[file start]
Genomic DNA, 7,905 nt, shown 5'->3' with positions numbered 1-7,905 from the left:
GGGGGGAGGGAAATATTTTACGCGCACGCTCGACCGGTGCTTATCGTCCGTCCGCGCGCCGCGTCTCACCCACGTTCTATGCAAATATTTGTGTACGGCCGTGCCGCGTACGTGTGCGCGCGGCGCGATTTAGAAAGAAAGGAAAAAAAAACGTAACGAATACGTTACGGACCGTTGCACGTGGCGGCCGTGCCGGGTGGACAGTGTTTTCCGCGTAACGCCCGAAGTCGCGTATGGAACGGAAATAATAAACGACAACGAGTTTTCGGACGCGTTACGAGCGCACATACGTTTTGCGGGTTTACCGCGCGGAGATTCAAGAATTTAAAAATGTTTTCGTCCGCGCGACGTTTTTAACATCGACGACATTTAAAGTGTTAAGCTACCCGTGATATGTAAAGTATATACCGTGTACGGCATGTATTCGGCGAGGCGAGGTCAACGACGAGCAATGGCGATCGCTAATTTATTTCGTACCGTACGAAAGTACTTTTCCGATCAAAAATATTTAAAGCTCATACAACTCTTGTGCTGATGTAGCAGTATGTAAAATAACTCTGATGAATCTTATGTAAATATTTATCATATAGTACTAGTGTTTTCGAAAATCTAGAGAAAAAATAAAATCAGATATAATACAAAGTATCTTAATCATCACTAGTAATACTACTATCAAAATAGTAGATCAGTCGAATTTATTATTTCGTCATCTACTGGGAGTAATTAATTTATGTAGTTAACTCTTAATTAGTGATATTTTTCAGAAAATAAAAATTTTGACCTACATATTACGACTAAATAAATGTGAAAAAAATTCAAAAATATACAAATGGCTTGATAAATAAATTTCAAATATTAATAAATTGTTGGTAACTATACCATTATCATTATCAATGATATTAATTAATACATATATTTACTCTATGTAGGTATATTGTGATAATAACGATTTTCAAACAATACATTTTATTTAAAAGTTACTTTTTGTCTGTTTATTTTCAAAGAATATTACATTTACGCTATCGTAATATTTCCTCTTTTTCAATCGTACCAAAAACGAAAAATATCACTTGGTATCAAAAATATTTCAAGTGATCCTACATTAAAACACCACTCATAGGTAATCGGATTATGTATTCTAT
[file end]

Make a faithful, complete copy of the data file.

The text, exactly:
Genomic DNA, 7,905 nt, shown 5'->3' with positions numbered 1-7,905 from the left:
GGGGGGAGGGAAATATTTTACGCGCACGCTCGACCGGTGCTTATCGTCCGTCCGCGCGCCGCGTCTCACCCACGTTCTATGCAAATATTTGTGTACGGCCGTGCCGCGTACGTGTGCGCGCGGCGCGATTTAGAAAGAAAGGAAAAAAAAACGTAACGAATACGTTACGGACCGTTGCACGTGGCGGCCGTGCCGGGTGGACAGTGTTTTCCGCGTAACGCCCGAAGTCGCGTATGGAACGGAAATAATAAACGACAACGAGTTTTCGGACGCGTTACGAGCGCACATACGTTTTGCGGGTTTACCGCGCGGAGATTCAAGAATTTAAAAATGTTTTCGTCCGCGCGACGTTTTTAACATCGACGACATTTAAAGTGTTAAGCTACCCGTGATATGTAAAGTATATACCGTGTACGGCATGTATTCGGCGAGGCGAGGTCAACGACGAGCAATGGCGATCGCTAATTTATTTCGTACCGTACGAAAGTACTTTTCCGATCAAAAATATTTAAAGCTCATACAACTCTTGTGCTGATGTAGCAGTATGTAAAATAACTCTGATGAATCTTATGTAAATATTTATCATATAGTACTAGTGTTTTCGAAAATCTAGAGAAAAAATAAAATCAGATATAATACAAAGTATCTTAATCATCACTAGTAATACTACTATCAAAATAGTAGATCAGTCGAATTTATTATTTCGTCATCTACTGGGAGTAATTAATTTATGTAGTTAACTCTTAATTAGTGATATTTTTCAGAAAATAAAAATTTTGACCTACATATTACGACTAAATAAATGTGAAAAAAATTCAAAAATATACAAATGGCTTGATAAATAAATTTCAAATATTAATAAATTGTTGGTAACTATACCATTATCATTATCAATGATATTAATTAATACATATATTTACTCTATGTAGGTATATTGTGATAATAACGATTTTCAAACAATACATTTTATTTAAAAGTTACTTTTTGTCTGTTTATTTTCAAAGAATATTACATTTACGCTATCGTAATATTTCCTCTTTTTCAATCGTACCAAAAACGAAAAATATCACTTGGTATCAAAAATATTTCAAGTGATCCTACATTAAAACACCACTCATAGGTAATCGGATTATGTATTCTAT